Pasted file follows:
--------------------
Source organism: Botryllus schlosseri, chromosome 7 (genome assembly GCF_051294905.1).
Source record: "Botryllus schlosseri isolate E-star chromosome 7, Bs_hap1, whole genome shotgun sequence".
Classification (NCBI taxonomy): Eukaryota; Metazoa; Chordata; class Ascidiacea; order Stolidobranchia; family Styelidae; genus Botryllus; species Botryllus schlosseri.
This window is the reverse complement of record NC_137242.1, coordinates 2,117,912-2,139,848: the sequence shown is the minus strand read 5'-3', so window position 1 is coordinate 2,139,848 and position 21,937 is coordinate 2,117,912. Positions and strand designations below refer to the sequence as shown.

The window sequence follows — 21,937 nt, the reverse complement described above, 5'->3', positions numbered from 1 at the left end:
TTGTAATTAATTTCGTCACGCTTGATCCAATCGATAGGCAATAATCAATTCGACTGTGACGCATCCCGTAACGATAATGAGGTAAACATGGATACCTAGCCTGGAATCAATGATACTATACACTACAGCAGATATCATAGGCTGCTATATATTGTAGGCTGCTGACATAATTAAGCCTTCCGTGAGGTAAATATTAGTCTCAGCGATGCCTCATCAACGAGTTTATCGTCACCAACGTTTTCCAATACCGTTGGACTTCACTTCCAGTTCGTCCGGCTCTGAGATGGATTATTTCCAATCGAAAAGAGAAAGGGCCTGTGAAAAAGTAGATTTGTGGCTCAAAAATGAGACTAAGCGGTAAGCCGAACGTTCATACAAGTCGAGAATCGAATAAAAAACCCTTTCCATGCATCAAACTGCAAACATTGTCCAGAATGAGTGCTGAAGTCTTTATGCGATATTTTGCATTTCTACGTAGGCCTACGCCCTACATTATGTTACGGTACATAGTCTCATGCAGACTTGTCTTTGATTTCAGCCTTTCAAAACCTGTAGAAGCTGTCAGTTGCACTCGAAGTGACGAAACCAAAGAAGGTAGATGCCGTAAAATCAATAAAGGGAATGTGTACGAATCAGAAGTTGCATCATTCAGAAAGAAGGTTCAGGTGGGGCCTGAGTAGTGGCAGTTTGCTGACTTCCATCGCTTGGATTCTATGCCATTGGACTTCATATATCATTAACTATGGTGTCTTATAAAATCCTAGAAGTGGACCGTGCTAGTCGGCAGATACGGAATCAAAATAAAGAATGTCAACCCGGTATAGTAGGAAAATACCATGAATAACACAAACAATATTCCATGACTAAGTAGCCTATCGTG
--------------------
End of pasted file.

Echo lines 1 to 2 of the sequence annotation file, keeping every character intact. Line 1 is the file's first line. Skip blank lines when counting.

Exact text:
Source organism: Botryllus schlosseri, chromosome 7 (genome assembly GCF_051294905.1).
Source record: "Botryllus schlosseri isolate E-star chromosome 7, Bs_hap1, whole genome shotgun sequence".